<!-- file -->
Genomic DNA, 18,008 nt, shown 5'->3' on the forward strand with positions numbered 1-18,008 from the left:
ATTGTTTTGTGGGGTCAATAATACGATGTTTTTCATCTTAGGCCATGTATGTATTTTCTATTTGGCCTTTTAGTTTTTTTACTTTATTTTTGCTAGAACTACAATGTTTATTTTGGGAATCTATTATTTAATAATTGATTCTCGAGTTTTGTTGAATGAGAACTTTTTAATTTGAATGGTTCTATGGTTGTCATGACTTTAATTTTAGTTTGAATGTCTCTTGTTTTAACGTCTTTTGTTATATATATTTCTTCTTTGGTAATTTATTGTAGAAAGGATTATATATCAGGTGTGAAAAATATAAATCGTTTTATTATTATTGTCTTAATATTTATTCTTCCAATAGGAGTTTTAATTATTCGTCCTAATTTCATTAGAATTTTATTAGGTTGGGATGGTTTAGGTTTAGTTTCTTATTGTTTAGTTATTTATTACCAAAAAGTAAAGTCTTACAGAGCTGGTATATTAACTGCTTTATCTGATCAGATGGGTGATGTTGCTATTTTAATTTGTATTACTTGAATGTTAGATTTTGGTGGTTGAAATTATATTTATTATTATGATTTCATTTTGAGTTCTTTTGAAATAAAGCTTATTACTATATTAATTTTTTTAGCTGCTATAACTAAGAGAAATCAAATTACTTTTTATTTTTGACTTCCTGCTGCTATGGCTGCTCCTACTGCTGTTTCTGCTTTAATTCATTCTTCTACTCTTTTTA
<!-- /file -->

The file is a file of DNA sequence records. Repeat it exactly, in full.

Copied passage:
Genomic DNA, 18,008 nt, shown 5'->3' on the forward strand with positions numbered 1-18,008 from the left:
ATTGTTTTGTGGGGTCAATAATACGATGTTTTTCATCTTAGGCCATGTATGTATTTTCTATTTGGCCTTTTAGTTTTTTTACTTTATTTTTGCTAGAACTACAATGTTTATTTTGGGAATCTATTATTTAATAATTGATTCTCGAGTTTTGTTGAATGAGAACTTTTTAATTTGAATGGTTCTATGGTTGTCATGACTTTAATTTTAGTTTGAATGTCTCTTGTTTTAACGTCTTTTGTTATATATATTTCTTCTTTGGTAATTTATTGTAGAAAGGATTATATATCAGGTGTGAAAAATATAAATCGTTTTATTATTATTGTCTTAATATTTATTCTTCCAATAGGAGTTTTAATTATTCGTCCTAATTTCATTAGAATTTTATTAGGTTGGGATGGTTTAGGTTTAGTTTCTTATTGTTTAGTTATTTATTACCAAAAAGTAAAGTCTTACAGAGCTGGTATATTAACTGCTTTATCTGATCAGATGGGTGATGTTGCTATTTTAATTTGTATTACTTGAATGTTAGATTTTGGTGGTTGAAATTATATTTATTATTATGATTTCATTTTGAGTTCTTTTGAAATAAAGCTTATTACTATATTAATTTTTTTAGCTGCTATAACTAAGAGAAATCAAATTACTTTTTATTTTTGACTTCCTGCTGCTATGGCTGCTCCTACTGCTGTTTCTGCTTTAATTCATTCTTCTACTCTTTTTA